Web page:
In 1935 Walter Benjamin famously claimed (in “The Work of Art in the Age of Mechanical Reproduction”) that unique artworks forfeit their sacred “aura” as technology disseminates their image. Yet modern exhibition rituals have arguably enhanced the cultic value of multiply reproduced objects – more so when they reside far from home and (as with medieval manuscripts) can only be glimpsed one fragment at a time. At the Laing the chief curator, Julie Milne, and her team have embraced this sacral dimension of the Gospels’ “homecoming”. Yes, they may be available on every smartphone. Here, however, we share the restored magic – the aura – of the real thing.

So the visitor approaches the holy book as on a pilgrimage towards a shrine. An introductory room surrounds us with an audiovisual evocation of Lindisfarne itself: the surge of waves, the cry of gulls, the boats that tied (as the commentary explains) this storm-battered speck in the North Sea to a continent of faith and learning. As the “inner sanctum” nears we negotiate a low-lit selection of sacred objects from the time: Anglo-Saxon sculpted crosses, smaller eighth- and nine-century gospels, jewellery, an early copy of the Ecclesiastical History of the English People, written at the great Wearmouth-Jarrow monastery by Eadfrith’s contemporary Bede. The Gospels themselves lie open on the “carpet page” and Incipit of St John: ff.210v-211r. But their story has not finished yet.

A third room widens their context. It gathers a mixed selection of works that explore spirituality in art, from Renaissance saints and Romantic landscapes to modern abstract compositions with mystic or numinous intent. After the medieval hush and awe of the book itself, our attention fans out into Biblical scenes, cloudscapes, photographic prints, Symbolist runes, the austere geometries of monochrome abstraction. Constable, Dürer and Hilma af Klint jostle with Markéta Luskačová’s photo records of Slovakian pilgrimage or the haunting silkscreen self-portraits (of the artist as heal spiritualer) made by Khadija Saye – who died in Grenfell Tower.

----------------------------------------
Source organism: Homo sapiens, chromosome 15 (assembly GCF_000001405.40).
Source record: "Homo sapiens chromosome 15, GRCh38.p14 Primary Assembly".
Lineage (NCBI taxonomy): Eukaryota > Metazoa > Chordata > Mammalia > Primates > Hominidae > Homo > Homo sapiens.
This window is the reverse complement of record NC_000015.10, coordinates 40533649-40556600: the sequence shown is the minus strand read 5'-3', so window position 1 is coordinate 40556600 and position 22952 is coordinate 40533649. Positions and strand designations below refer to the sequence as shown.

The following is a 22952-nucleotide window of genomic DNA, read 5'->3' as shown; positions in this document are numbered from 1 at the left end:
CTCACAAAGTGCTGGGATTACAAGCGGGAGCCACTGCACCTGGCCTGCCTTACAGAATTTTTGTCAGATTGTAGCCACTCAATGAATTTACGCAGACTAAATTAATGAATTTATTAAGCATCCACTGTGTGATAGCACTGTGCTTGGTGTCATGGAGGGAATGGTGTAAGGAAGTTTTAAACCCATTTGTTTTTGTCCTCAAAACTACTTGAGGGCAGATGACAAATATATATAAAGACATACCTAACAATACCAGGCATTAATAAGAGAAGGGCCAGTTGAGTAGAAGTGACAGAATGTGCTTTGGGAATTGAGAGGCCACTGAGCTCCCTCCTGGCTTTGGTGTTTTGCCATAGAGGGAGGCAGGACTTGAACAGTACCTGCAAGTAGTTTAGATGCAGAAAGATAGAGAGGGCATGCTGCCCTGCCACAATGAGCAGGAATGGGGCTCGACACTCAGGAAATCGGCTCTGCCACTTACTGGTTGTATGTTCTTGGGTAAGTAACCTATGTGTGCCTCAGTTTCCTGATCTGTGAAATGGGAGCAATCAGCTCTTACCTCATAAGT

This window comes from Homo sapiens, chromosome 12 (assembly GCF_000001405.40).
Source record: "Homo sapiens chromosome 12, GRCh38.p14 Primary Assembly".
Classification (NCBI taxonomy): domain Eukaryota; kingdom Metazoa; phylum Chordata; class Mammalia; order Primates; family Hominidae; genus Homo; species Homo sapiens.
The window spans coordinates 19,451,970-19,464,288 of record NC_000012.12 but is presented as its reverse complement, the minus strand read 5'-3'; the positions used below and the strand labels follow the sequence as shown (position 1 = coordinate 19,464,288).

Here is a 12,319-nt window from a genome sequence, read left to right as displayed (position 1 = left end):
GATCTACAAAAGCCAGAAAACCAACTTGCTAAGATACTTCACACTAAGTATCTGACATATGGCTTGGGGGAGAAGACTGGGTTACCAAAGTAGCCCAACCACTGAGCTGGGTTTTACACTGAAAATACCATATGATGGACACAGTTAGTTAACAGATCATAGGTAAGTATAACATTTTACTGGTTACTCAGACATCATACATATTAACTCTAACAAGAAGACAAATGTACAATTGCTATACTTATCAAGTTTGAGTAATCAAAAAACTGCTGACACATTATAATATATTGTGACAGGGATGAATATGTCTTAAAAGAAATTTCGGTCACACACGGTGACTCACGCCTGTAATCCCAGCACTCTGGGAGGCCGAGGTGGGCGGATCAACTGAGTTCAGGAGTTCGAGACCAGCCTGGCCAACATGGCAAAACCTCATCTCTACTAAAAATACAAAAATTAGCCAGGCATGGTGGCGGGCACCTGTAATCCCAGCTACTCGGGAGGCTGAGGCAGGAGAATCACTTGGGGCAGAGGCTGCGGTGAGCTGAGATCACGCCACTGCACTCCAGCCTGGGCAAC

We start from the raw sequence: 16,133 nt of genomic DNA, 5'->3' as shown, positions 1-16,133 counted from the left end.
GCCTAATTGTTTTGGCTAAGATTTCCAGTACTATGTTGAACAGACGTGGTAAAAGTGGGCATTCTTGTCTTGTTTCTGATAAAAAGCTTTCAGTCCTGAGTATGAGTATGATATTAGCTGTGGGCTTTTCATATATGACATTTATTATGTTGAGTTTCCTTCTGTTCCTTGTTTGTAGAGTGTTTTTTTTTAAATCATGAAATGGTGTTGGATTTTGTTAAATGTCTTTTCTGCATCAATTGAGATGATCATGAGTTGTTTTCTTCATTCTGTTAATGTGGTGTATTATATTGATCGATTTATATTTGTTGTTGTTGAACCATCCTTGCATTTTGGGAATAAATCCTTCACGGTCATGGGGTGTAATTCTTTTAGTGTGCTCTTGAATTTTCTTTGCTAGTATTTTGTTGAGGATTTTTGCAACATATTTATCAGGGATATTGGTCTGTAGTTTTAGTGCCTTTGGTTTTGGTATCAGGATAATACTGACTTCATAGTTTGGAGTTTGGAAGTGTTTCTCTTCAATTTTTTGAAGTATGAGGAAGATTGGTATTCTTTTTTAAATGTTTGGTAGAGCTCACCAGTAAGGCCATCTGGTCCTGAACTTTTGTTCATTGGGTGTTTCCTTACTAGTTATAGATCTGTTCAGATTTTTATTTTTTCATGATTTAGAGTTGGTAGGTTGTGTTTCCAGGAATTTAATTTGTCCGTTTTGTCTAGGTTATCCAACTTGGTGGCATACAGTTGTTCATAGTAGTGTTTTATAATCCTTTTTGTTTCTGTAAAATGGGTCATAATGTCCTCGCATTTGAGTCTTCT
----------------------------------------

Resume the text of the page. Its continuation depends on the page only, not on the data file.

Perhaps the curators have spread their net too wide. Still, this visual sprawl and hubbub has a goal. We have experienced the Gospels not as some pure emanation of local culture, but as a gathering point for crafts, visions and traditions that stretched from Iona to Byzantium. There was, we learn, nothing insular about Holy Island in 700. Now they take their place within a global congregation of broad-brush spirituality that spans Guido Reni’s ecstatic “St Catherine” (1605-8) and the disorienting black-on-black meditation of Idris Khan’s “The Pain of Others: No. 2” (2017).

Downstairs in the Laing the focus changes once more. The artist Ruth Ewan has led a project entitled These Are Our Treasures. It responds to the cultic aura of the Gospels with a collection of cherished family keepsakes and heirlooms lent by local people. If the sacred object becomes domesticated, the effect is not bathetic. We have been shown that the Gospels’ florid, festive calligraphy had its roots in toil, skill, trade and strife. Here, memory struggle and belief crystallize in a child’s doll, a union card, a wedding dress, a cross-stitched flower, a fossil collection, a set of Jane Austen novels. Inner meaning assumes tangible form. The Word is made flesh again.

Boyd Tokin was awarded the 2020 Benson Medal of the Royal Society of Literature